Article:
Last week, Gallup released a poll showing that Americans, in Catherine Rampell's words, "still financially fetishize homeownership." Despite the financial crisis, respondents still considered real estate the best long-term investment—which "baffles" Rampell because, by her calculations, home prices have risen at a compound rate of 0.3% per year over the past century, compared to 6.5% for the S&P 500, she writes at the Washington Post. "Yet Americans still think it's financially savvy to dump all their savings into a single, large, highly illiquid asset."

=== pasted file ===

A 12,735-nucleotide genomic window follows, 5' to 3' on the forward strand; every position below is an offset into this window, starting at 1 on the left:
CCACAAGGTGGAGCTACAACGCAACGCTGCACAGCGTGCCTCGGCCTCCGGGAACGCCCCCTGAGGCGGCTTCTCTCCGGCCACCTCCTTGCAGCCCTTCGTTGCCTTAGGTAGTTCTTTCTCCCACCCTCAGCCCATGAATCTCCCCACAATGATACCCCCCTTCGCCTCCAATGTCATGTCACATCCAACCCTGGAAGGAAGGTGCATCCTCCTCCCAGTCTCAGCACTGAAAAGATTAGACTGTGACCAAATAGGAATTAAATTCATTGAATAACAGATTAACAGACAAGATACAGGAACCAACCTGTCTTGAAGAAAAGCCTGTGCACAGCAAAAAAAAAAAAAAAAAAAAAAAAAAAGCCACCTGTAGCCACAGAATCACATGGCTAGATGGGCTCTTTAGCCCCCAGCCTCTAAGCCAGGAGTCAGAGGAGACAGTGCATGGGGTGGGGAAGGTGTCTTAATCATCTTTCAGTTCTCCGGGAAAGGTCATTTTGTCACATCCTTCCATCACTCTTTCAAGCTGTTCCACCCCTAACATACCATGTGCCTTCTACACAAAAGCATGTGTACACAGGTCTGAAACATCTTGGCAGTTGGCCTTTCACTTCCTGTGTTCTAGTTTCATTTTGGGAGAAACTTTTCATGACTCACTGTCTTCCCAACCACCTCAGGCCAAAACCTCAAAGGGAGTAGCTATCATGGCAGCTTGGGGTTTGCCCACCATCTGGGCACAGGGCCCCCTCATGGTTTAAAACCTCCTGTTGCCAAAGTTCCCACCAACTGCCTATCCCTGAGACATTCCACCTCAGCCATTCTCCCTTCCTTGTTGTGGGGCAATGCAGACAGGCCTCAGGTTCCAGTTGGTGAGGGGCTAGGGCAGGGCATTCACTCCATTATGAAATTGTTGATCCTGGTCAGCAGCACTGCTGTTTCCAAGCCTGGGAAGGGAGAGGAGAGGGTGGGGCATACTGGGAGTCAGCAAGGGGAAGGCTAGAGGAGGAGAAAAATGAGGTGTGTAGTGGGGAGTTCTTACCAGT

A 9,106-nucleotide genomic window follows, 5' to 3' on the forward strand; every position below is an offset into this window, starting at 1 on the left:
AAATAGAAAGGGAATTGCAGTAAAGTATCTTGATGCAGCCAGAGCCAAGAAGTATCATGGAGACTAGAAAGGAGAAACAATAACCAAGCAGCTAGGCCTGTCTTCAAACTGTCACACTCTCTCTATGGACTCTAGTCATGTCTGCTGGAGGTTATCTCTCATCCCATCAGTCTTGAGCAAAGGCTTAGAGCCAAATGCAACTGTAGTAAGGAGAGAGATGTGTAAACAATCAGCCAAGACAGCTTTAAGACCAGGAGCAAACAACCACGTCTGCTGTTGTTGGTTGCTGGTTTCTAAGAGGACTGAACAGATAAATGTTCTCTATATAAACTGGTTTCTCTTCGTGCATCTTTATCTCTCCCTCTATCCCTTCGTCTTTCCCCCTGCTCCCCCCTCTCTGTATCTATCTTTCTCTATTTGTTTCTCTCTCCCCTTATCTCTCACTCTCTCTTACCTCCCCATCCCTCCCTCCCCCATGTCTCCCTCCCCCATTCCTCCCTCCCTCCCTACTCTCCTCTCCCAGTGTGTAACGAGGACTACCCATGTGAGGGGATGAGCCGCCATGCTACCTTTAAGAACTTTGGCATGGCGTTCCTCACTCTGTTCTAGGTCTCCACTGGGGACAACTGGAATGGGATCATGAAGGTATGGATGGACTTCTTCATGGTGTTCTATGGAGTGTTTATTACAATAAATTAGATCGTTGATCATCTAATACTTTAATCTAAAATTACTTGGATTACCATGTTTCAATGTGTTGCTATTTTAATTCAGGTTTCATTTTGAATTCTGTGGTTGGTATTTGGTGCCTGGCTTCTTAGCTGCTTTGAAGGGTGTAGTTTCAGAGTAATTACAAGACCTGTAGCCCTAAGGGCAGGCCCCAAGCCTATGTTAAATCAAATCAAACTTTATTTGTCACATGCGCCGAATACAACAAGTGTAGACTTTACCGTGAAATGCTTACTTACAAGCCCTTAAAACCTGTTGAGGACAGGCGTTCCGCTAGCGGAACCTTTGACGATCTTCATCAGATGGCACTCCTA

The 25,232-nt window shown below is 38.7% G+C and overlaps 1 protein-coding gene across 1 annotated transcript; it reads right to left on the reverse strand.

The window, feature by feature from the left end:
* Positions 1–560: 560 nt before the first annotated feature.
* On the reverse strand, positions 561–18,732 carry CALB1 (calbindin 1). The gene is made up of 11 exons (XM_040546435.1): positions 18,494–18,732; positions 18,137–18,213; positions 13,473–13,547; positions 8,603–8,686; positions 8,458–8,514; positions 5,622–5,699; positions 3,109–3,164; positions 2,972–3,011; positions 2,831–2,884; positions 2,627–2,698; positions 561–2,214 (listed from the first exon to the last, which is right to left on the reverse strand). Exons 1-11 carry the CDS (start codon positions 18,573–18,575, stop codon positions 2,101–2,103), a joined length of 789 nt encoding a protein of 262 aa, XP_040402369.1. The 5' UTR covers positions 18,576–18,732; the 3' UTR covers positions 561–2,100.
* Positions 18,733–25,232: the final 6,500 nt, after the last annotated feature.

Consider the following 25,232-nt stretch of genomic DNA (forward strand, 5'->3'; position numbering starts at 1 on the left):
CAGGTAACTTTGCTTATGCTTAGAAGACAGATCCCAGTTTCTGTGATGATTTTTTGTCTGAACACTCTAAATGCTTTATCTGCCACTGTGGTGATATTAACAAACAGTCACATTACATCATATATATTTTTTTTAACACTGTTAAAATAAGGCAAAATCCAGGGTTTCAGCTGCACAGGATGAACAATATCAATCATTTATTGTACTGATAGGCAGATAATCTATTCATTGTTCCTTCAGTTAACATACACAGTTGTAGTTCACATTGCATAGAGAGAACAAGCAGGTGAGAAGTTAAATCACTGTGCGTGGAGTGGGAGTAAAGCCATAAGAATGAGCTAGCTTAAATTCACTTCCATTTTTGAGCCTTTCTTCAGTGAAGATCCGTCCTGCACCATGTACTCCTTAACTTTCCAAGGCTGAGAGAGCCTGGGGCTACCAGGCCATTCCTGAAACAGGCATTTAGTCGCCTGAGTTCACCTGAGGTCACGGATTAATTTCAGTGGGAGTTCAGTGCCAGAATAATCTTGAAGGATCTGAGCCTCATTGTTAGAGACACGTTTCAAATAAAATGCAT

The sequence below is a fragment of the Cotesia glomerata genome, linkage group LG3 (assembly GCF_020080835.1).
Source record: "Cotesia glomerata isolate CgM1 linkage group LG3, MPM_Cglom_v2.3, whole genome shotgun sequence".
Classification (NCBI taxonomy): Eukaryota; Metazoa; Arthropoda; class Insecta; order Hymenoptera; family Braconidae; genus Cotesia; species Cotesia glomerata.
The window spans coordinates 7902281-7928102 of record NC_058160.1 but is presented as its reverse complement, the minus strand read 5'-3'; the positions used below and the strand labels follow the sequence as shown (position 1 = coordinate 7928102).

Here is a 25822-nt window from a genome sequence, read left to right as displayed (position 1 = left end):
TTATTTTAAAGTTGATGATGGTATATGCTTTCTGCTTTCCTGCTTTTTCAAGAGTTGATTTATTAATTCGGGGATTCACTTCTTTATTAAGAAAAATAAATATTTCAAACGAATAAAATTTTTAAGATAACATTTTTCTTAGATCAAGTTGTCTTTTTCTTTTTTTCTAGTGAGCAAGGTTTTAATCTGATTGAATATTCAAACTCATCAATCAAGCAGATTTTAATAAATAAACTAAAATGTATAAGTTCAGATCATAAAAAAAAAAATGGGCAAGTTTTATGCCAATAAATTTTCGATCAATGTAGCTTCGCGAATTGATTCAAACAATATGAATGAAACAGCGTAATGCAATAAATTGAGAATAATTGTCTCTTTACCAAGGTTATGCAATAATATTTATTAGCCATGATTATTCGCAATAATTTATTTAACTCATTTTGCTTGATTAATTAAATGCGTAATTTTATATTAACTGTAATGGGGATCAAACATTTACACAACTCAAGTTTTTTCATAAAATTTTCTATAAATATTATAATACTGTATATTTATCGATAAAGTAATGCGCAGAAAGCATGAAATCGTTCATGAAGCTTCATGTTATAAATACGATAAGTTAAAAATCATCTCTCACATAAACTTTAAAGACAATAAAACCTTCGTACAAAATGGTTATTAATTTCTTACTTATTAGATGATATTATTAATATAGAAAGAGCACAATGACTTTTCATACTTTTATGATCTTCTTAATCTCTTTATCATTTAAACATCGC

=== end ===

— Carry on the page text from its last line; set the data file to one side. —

Egged on by tax incentives, Americans consider homeownership part of the American dream, romanticizing "the idea of owning their own roof, walls, and fireplace," and confusing those psychological benefits for financial ones. They forget that houses deteriorate over time, even as technological advancements make building new ones cheaper. "Meaning your worn, old-fashioned home is competing with new, relatively inexpensive ones." As the Senate considers winding down Fannie Mae and Freddie Mac, many will complain that it makes homeownership less affordable. Maybe it should be. Click for her full column.